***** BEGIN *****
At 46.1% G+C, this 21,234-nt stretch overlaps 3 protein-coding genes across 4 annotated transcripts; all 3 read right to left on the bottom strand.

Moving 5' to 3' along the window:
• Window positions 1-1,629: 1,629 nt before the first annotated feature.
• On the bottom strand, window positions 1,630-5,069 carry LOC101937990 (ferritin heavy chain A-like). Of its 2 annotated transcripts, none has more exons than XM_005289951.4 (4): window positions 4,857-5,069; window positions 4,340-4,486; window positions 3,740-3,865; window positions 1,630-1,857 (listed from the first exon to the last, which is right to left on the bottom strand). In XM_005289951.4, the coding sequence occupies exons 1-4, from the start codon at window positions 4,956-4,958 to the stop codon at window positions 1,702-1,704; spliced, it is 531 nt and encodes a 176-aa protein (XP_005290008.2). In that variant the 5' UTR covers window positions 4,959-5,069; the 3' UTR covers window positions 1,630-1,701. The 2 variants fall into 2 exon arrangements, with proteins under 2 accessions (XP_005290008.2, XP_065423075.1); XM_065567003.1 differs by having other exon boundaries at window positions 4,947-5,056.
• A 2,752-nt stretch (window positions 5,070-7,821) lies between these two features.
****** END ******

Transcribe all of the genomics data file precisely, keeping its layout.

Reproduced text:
At 46.1% G+C, this 21,234-nt stretch overlaps 3 protein-coding genes across 4 annotated transcripts; all 3 read right to left on the bottom strand.

Moving 5' to 3' along the window:
• Window positions 1-1,629: 1,629 nt before the first annotated feature.
• On the bottom strand, window positions 1,630-5,069 carry LOC101937990 (ferritin heavy chain A-like). Of its 2 annotated transcripts, none has more exons than XM_005289951.4 (4): window positions 4,857-5,069; window positions 4,340-4,486; window positions 3,740-3,865; window positions 1,630-1,857 (listed from the first exon to the last, which is right to left on the bottom strand). In XM_005289951.4, the coding sequence occupies exons 1-4, from the start codon at window positions 4,956-4,958 to the stop codon at window positions 1,702-1,704; spliced, it is 531 nt and encodes a 176-aa protein (XP_005290008.2). In that variant the 5' UTR covers window positions 4,959-5,069; the 3' UTR covers window positions 1,630-1,701. The 2 variants fall into 2 exon arrangements, with proteins under 2 accessions (XP_005290008.2, XP_065423075.1); XM_065567003.1 differs by having other exon boundaries at window positions 4,947-5,056.
• A 2,752-nt stretch (window positions 5,070-7,821) lies between these two features.